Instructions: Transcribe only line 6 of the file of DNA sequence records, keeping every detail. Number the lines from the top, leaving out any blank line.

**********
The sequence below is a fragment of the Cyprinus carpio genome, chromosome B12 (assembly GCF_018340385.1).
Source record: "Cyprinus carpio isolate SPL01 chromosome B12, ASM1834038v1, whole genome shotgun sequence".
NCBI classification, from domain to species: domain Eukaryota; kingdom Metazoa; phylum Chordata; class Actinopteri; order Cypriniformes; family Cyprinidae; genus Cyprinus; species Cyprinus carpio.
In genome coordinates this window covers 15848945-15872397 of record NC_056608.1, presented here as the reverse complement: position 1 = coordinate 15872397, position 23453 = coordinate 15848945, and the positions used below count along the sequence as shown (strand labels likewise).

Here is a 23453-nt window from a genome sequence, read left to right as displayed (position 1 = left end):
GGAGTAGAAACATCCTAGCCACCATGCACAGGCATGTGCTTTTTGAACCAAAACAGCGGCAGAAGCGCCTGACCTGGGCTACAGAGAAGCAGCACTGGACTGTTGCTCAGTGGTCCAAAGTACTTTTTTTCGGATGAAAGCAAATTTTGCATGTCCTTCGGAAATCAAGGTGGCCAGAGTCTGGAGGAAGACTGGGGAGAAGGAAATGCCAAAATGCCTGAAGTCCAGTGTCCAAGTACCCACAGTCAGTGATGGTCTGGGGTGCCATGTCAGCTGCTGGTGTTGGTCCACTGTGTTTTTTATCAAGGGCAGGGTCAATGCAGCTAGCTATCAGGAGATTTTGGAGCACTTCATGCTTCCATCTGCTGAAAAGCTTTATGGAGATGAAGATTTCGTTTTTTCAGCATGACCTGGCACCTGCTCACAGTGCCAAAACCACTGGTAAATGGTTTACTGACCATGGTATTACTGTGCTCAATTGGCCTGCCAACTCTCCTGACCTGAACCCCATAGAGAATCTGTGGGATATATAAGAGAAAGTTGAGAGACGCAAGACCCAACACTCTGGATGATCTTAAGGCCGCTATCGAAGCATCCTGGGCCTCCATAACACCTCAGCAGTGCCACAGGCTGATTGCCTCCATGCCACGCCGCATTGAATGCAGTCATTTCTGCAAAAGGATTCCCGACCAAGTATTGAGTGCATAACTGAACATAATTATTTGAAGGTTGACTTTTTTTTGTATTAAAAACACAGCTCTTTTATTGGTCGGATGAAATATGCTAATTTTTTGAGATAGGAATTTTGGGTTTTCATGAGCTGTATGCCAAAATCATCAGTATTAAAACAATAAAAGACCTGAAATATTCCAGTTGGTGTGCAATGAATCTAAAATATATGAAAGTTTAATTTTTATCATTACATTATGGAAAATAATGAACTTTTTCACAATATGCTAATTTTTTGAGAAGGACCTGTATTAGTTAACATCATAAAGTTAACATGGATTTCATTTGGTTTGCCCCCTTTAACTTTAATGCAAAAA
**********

GGAGTAGAAACATCCTAGCCACCATGCACAGGCATGTGCTTTTTGAACCAAAACAGCGGCAGAAGCGCCTGACCTGGGCTACAGAGAAGCAGCACTGGACTGTTGCTCAGTGGTCCAAAGTACTTTTTTTCGGATGAAAGCAAATTTTGCATGTCCTTCGGAAATCAAGGTGGCCAGAGTCTGGAGGAAGACTGGGGAGAAGGAAATGCCAAAATGCCTGAAGTCCAGTGTCCAAGTACCCACAGTCAGTGATGGTCTGGGGTGCCATGTCAGCTGCTGGTGTTGGTCCACTGTGTTTTTTATCAAGGGCAGGGTCAATGCAGCTAGCTATCAGGAGATTTTGGAGCACTTCATGCTTCCATCTGCTGAAAAGCTTTATGGAGATGAAGATTTCGTTTTTTCAGCATGACCTGGCACCTGCTCACAGTGCCAAAACCACTGGTAAATGGTTTACTGACCATGGTATTACTGTGCTCAATTGGCCTGCCAACTCTCCTGACCTGAACCCCATAGAGAATCTGTGGGATATATAAGAGAAAGTTGAGAGACGCAAGACCCAACACTCTGGATGATCTTAAGGCCGCTATCGAAGCATCCTGGGCCTCCATAACACCTCAGCAGTGCCACAGGCTGATTGCCTCCATGCCACGCCGCATTGAATGCAGTCATTTCTGCAAAAGGATTCCCGACCAAGTATTGAGTGCATAACTGAACATAATTATTTGAAGGTTGACTTTTTTTTGTATTAAAAACACAGCTCTTTTATTGGTCGGATGAAATATGCTAATTTTTTGAGATAGGAATTTTGGGTTTTCATGAGCTGTATGCCAAAATCATCAGTATTAAAACAATAAAAGACCTGAAATATTCCAGTTGGTGTGCAATGAATCTAAAATATATGAAAGTTTAATTTTTATCATTACATTATGGAAAATAATGAACTTTTTCACAATATGCTAATTTTTTGAGAAGGACCTGTATTAGTTAACATCATAAAGTTAACATGGATTTCATTTGGTTTGCCCCCTTTAACTTTAATGCAAAAA